Venous thromboembolism

Blood clumps can form in the circulatory system, interrupting or restricting blood circulation, which can lead to life-threatening situations. The process of blood clump formation is called thrombosis and clotted blood clumps are called thrombi. Thrombus particles can also generate and release embolus (travelling thrombus) that travels in the blood and causes vascular obstructions elsewhere. Thrombosis and embolism are closely related, and that is why the term thromboembolism is often used.

Venous thromboembolism includes two related conditions - deep vein thrombosis and pulmonary embolism. Venous thrombosis is a condition where clot or thrombus occurs within the vein, hindering the circulation of blood throughout the circulatory system. Pulmonary embolism is a blockage of pulmonary artery, which frequently causes clots that travel through the blood and block the crossing of the main pulmonary artery or one of its branches. This causes a variety of pathological changes, which are reflected in the respiratory and circulatory problems.

A complication with non-specific symptoms and multiple risk factors

Venous thromboembolism, in addition to heart attack and stroke, is one of the most common causes of sudden cardiovascular complications. According to some estimates, the U.S. have around 300,000 – 600,000 new cases of venous thromboembolism discovered annually.

Symptoms and signs cannot be distinguished with certainty from other conditions. Main symptoms result from pulmonary embolism. Amongst them are sudden and rapid breathing difficulties, chest pain when inhaling, coughing, and coughing up blood. These signs may also occur with other illnesses, such as pneumonia, acute exacerbation of chronic obstructive pulmonary disease, pneumothorax and some others.

There are many risk factors that increase the risk of venous thromboembolism. The most important are blood clotting disorders, prolonged sitting or lying down, immobilization, postoperative state, trauma of pelvis, hip or lower extremities, positive family history and consumption of birth control pills.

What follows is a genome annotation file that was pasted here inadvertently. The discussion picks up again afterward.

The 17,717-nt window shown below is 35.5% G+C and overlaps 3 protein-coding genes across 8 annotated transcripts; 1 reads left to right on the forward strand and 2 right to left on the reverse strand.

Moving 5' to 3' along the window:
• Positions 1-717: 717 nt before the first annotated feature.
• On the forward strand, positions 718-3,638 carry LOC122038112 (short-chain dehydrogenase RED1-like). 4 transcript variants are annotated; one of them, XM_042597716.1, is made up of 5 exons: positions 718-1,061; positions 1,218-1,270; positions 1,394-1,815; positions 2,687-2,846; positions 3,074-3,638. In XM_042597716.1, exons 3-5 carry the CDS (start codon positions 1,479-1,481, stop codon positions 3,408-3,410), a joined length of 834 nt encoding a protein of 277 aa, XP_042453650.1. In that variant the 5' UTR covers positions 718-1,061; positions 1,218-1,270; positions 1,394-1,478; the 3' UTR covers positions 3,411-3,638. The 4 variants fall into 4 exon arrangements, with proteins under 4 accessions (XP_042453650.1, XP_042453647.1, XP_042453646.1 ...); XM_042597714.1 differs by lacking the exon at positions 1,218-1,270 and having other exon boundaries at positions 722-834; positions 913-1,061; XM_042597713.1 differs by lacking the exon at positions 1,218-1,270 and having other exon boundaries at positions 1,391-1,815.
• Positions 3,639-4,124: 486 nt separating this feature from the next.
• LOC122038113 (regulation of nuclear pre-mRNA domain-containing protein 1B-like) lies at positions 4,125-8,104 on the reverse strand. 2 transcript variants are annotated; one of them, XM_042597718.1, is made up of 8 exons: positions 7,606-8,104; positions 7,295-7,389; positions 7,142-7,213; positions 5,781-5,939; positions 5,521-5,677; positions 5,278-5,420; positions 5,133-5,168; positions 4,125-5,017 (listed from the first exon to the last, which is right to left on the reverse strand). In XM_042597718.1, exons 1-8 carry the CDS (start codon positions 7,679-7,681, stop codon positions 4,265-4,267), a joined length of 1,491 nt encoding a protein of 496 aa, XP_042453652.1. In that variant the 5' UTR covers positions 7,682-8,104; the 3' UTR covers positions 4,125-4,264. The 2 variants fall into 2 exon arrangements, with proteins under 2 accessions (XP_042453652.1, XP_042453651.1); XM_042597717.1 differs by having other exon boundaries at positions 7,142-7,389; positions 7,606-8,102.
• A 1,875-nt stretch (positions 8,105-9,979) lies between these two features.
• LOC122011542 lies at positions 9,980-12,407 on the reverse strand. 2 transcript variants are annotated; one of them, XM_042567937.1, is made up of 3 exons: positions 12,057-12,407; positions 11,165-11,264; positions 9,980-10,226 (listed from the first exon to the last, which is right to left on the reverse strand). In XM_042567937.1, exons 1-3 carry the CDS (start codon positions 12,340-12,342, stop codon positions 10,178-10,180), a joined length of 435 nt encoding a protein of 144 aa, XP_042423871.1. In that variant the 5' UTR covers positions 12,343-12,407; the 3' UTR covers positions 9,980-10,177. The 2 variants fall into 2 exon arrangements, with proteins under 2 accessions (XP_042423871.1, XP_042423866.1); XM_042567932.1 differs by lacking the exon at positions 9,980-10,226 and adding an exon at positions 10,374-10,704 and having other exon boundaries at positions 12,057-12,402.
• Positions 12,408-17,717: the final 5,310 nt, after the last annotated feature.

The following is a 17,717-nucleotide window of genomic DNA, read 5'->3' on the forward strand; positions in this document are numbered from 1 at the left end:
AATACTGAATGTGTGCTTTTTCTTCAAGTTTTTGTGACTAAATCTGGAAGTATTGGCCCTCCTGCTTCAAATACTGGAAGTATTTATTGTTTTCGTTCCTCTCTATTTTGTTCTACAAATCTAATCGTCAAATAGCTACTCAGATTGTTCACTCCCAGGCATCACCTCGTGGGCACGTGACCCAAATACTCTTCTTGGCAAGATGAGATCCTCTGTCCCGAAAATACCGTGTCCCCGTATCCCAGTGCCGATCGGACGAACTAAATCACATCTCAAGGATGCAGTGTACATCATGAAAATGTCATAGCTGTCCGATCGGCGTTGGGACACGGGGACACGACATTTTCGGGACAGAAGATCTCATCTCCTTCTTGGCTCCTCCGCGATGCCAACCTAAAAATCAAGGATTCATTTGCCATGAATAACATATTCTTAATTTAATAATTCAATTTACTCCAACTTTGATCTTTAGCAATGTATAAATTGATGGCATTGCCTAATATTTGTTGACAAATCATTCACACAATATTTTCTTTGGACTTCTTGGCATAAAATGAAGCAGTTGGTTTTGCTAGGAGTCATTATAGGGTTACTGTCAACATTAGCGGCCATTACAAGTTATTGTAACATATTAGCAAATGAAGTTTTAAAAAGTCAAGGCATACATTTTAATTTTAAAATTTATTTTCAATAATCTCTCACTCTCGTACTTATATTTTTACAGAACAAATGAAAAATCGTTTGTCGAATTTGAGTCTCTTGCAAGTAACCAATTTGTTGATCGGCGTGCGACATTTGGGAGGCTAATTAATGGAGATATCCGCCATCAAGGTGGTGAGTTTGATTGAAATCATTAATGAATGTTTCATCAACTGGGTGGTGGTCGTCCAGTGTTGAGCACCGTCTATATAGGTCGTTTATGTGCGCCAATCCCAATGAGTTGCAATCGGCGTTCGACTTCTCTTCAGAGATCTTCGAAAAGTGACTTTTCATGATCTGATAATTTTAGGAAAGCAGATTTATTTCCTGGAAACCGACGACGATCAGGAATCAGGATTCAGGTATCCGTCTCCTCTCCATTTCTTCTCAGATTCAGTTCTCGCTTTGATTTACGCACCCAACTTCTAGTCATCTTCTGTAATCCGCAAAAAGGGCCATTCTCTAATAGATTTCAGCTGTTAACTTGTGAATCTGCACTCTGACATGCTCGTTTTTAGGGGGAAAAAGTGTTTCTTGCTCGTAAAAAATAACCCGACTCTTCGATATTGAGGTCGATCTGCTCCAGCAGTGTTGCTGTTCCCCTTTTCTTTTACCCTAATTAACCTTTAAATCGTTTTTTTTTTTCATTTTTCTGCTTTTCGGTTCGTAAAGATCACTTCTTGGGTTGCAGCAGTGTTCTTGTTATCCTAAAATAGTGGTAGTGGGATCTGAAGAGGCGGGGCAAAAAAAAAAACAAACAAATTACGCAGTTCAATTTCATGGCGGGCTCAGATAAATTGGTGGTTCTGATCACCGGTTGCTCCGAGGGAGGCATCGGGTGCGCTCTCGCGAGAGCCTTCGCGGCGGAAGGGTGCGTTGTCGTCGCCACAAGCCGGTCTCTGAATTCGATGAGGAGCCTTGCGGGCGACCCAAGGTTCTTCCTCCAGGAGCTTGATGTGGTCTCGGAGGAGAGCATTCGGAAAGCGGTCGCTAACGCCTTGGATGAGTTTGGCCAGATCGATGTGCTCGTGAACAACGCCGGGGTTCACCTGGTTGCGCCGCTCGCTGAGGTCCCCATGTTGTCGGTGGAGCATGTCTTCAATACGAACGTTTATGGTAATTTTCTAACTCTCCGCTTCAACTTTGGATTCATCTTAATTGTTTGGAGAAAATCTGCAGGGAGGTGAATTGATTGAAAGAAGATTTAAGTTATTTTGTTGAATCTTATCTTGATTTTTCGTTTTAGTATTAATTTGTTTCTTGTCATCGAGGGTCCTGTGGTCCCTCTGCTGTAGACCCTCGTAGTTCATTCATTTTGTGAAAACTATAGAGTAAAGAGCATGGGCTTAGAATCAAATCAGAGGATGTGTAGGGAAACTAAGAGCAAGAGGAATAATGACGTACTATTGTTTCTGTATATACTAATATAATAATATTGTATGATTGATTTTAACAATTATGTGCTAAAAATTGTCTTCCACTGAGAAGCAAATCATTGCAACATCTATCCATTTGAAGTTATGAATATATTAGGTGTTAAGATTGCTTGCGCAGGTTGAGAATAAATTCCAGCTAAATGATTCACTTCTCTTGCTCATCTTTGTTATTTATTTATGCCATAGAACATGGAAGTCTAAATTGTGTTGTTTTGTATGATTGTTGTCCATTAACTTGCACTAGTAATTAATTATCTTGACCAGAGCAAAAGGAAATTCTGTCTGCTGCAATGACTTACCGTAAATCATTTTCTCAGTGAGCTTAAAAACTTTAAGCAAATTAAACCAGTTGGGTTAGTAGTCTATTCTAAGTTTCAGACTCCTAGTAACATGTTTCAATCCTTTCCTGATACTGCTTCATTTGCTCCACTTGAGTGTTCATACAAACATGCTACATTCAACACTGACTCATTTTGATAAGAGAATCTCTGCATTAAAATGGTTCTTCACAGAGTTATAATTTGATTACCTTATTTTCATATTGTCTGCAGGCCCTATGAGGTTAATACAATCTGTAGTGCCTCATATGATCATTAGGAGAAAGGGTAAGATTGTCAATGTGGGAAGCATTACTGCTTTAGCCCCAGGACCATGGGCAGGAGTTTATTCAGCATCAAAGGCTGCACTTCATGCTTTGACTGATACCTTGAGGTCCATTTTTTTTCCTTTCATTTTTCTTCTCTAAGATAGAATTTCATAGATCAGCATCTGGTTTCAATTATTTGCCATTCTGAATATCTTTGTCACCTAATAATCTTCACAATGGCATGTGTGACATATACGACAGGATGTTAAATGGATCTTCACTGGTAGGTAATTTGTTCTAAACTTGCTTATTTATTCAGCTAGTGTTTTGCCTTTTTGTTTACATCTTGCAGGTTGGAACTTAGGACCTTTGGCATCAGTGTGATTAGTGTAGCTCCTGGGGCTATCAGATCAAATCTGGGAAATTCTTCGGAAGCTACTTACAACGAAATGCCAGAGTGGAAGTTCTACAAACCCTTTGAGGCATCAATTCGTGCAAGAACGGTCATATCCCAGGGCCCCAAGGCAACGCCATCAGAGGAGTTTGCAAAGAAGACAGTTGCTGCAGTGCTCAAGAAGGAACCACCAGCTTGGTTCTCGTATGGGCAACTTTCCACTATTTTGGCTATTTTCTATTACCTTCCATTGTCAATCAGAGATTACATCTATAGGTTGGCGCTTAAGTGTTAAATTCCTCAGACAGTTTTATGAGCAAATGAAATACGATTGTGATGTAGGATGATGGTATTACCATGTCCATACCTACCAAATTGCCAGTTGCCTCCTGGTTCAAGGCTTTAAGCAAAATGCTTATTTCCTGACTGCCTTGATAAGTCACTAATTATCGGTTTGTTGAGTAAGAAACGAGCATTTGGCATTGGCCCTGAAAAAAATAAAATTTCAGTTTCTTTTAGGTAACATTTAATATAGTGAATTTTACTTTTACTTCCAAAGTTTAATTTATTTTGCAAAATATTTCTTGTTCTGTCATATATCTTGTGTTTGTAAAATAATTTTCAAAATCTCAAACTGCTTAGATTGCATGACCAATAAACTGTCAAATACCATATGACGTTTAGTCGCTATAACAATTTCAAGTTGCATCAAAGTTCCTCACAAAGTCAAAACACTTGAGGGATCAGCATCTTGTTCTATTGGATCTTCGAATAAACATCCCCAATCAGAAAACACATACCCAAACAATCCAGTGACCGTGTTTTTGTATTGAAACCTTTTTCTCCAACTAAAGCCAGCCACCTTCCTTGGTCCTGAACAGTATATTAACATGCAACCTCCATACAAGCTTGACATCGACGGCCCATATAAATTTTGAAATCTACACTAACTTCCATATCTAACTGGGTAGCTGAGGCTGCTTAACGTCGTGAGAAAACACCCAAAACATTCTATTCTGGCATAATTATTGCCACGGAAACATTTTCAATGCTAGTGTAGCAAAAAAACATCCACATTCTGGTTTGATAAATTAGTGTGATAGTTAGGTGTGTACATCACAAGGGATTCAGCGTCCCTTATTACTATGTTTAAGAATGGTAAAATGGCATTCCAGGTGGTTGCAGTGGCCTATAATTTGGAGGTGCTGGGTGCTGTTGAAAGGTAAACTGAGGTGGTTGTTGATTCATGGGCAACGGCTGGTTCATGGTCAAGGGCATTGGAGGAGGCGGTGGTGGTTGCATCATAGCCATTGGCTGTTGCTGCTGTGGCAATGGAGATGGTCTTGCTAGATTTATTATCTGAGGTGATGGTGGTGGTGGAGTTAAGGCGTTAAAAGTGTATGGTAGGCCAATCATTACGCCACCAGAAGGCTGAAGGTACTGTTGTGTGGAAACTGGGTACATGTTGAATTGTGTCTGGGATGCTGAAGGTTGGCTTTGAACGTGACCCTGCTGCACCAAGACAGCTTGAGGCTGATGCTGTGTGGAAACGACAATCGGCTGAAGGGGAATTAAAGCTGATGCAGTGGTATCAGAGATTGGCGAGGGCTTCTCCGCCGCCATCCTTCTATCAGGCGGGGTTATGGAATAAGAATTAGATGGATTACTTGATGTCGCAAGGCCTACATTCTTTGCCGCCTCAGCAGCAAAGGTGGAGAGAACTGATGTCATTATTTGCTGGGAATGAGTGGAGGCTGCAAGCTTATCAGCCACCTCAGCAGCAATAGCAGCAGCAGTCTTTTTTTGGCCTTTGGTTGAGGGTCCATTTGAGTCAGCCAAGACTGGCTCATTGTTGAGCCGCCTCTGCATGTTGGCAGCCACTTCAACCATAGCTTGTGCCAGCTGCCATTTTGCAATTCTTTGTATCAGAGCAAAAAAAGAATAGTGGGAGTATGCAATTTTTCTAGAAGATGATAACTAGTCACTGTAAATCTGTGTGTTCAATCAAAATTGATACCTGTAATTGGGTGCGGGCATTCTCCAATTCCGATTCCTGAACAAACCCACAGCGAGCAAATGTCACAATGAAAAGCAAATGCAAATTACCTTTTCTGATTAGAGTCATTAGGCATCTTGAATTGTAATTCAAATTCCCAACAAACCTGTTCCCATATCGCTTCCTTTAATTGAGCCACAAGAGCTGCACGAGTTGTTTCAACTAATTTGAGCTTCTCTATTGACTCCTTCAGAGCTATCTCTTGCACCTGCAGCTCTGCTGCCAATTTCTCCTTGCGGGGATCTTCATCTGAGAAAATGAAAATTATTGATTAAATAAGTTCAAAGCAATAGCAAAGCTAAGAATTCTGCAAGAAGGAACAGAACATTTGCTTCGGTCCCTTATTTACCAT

Prevention and therapy

Prevention of the development of venous thromboembolism is associated with preventive measures that reduce the chances of blood clots.

After four hours of continuous sitting, the risk of a blood clotting is doubled, so prolonged sitting should be avoided. On longer flights it is recommended to stretch at least once every hour.

It is recommended to wear loose-fitting clothes that do not impair blood flow and drinking coffee and alcoholic beverages, which cause dehydration and lead to more viscous blood, should be avoided.

Proper lifestyle that includes regular exercise and a healthy diet, maintaining proper body weight, avoiding smoking and limiting alcohol consumption, has a significant influence on health. In the case of deep venous thrombosis it is recommended to wear special elastic socks.

The aim of treating deep vein thrombosis is to prevent further disease progression. Patients are prescribed with drugs called warfarin and low molecular weight heparin which you inject each day under the skin of the abdomen. After about five days, heparin injection is no longer necessary. Warfarin pills though should be taken for several months or years.

Pulmonary thromboembolism is treated with thrombolytics, in particular, medicaments meant for dissolving blood clots (streptokinase, tissue plasminogen activator) with anticoagulants meant for preventing the formation of clots (heparin, coumarin derivatives), with analgesics and oxygen. Treatment of pulmonary embolism begins immediately after diagnosis.